Cybersecurity professions who need to meet government mandated requirements for information assurance (IA) training certification are on a tight deadline. IT professionals looking to expand their information security knowledge to qualify for more lucrative government jobs would benefit from specialized training as well.
Over the next decade, certified information systems managers are projected to experience more job opportunities, greater job security and higher earnings, according to the U.S. Bureau of Labor Statistics (BLS). Plus, certified information systems managers can command salaries roughly 10-to-15% higher than noncertified individuals in comparable roles. Contributing factors to the increased need are expected to be from technology growth, competition and greed.
As technologies grow more competitive with one another, the need for certified IT professionals is expected to increase. These professionals will need to be able to adopt the most efficient software and systems for their clients’ safety, as well as be able to troubleshoot when a problem occurs. Their goal should be to protect critical information in a range of areas from credit card numbers to social security numbers, and secured government information to corporate financial records. Certification ensures that these IT professionals are qualified to not only handle sensitive systems, but that they are able to responsibly handle sensitive information as well.
Information security is often misconstrued for being information assurance and vice versa. Both areas of data protection are related, but there are fundamental differences. Information assurance not only protects data, software and hardware, it also serves a purpose for protecting those items from hacking and malicious code attacks. Plus, IA covers a broad area of governmental duties which can range from fraud examination to forensic science, criminology to disaster recovery, and much more.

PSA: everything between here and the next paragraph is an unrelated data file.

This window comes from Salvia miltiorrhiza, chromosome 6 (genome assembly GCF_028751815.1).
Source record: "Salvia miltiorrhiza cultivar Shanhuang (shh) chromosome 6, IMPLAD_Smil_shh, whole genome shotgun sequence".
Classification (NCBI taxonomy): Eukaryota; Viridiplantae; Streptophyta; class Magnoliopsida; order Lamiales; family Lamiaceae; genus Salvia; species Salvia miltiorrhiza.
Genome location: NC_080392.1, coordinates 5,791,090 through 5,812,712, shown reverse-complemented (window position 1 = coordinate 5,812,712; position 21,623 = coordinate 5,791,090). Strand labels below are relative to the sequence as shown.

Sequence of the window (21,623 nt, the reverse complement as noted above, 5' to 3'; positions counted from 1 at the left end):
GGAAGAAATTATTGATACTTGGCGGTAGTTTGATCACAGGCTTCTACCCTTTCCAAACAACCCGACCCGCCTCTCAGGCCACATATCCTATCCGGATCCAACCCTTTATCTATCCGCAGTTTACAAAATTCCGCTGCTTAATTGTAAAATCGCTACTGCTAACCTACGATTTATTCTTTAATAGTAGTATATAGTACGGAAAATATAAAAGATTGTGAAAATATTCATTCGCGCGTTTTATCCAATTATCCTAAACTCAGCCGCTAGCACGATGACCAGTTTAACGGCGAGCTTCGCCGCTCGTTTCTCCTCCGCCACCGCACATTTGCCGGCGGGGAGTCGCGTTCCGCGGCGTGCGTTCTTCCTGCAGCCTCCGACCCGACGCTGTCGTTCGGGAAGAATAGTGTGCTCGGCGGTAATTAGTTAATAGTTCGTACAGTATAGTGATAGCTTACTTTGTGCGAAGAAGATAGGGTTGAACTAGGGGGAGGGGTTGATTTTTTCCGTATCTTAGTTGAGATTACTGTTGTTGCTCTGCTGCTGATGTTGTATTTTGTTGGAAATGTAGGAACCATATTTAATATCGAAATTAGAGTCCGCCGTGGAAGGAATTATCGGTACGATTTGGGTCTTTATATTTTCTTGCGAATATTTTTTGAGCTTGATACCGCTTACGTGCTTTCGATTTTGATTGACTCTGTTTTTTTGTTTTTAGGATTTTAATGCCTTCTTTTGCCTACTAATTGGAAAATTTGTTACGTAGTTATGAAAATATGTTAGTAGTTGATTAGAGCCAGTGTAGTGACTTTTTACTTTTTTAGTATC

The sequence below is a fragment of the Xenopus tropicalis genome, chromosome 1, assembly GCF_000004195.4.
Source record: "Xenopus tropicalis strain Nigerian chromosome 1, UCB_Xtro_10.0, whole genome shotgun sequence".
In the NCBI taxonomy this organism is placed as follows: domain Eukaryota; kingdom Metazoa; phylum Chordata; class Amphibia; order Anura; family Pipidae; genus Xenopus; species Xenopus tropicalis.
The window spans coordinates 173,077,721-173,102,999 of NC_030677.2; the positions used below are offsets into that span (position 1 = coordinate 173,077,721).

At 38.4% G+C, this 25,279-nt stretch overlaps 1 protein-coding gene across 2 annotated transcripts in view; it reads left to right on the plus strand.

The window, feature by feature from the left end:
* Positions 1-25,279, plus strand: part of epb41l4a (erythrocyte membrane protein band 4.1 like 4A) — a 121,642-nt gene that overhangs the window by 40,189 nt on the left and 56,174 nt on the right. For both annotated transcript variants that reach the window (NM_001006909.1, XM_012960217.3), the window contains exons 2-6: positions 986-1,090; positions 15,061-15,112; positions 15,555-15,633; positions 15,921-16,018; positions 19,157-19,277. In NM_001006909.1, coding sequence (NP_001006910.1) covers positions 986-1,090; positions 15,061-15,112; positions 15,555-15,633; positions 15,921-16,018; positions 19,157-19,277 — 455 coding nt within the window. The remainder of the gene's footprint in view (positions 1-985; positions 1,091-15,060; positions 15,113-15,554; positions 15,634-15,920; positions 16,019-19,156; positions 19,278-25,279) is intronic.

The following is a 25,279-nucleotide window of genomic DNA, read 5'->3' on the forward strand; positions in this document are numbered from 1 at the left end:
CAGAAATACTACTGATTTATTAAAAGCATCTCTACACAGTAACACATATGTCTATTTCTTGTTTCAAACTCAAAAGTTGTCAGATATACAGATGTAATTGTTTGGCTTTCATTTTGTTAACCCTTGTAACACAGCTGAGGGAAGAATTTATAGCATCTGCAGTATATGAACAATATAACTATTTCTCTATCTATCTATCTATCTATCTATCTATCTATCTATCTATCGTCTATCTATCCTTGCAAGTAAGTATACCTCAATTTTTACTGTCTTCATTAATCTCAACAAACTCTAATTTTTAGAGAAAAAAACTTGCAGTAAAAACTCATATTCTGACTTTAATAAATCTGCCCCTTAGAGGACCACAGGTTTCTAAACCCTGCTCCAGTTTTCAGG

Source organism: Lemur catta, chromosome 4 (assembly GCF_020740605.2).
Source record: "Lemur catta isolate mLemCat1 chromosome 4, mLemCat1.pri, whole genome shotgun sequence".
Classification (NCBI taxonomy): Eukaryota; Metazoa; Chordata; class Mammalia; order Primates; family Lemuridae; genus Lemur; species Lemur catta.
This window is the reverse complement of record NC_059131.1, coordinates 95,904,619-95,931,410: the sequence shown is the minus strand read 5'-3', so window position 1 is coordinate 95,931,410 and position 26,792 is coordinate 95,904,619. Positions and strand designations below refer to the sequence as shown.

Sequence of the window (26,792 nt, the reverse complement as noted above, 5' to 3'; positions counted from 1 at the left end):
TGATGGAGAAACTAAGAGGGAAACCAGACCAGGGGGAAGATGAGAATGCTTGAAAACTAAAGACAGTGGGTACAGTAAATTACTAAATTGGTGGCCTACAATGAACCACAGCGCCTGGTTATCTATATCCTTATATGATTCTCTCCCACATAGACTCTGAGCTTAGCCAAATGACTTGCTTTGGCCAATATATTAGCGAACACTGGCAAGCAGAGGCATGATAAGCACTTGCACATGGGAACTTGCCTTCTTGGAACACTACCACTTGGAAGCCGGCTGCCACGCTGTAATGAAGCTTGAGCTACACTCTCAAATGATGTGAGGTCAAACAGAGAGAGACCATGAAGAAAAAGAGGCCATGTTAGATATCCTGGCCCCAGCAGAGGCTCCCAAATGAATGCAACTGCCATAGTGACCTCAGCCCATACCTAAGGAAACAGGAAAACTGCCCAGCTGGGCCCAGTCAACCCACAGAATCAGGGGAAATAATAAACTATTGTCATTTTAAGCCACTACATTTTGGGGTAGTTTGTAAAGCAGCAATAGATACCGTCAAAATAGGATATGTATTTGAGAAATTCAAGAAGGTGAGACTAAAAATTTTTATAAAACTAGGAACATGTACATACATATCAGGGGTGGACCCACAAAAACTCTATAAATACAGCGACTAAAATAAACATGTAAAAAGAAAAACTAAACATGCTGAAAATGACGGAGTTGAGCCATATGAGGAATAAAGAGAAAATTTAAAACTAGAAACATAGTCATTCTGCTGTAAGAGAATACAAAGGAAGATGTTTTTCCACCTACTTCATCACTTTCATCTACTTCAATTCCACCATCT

The DoD defines IA as the practice of managing information related-risks. IT professionals who specialize in IA seek to protect and defend information and information systems by ensuring confidentiality, integrity, authentication, availability and non-repudiation. Specially trained IA professionals are in charge of ensuring that only authorized users have access to authorized information at an authorized time. If a breach occurs, critical information could fall into the wrong hands.
Before IA existed, the practice was simply known as information security, which had three controlling interests: confidentiality, integrity and availability. The goal was as simple - all that was needed was a couple of guards put in charge of a computer’s safety and well being. As technology evolved, information assurance came into the forefront of importance. Its goal was to guarantee that the data being protected was authentic and valid. By combining the key points from information security and IA together, you now have the five fundamental pieces that make up information assurance today:
You cannot have a proper IA protocol in place without all five of these facets working together hand-in-hand. Information security professionals receiving specialized training in IA can help increase their value as an employee.
Since 2004, the DoD mandated that all full- and part-time military servicemembers, contractors and foreign employees with privileged access to information systems must acquire a commercial information security credential accredited by the American National Standards Institute (ANSI).
Villanova University is widely recognized as a leader in online professional education. Villanova offers intensive, non-degree programs for working professionals who wish to improve their skills and progress in their career. You can learn anytime, anywhere at your own pace and view professor-led lectures through video-based, e-learning technology.
For more information about Villanova University’s intensive non-degree programs, contact us now.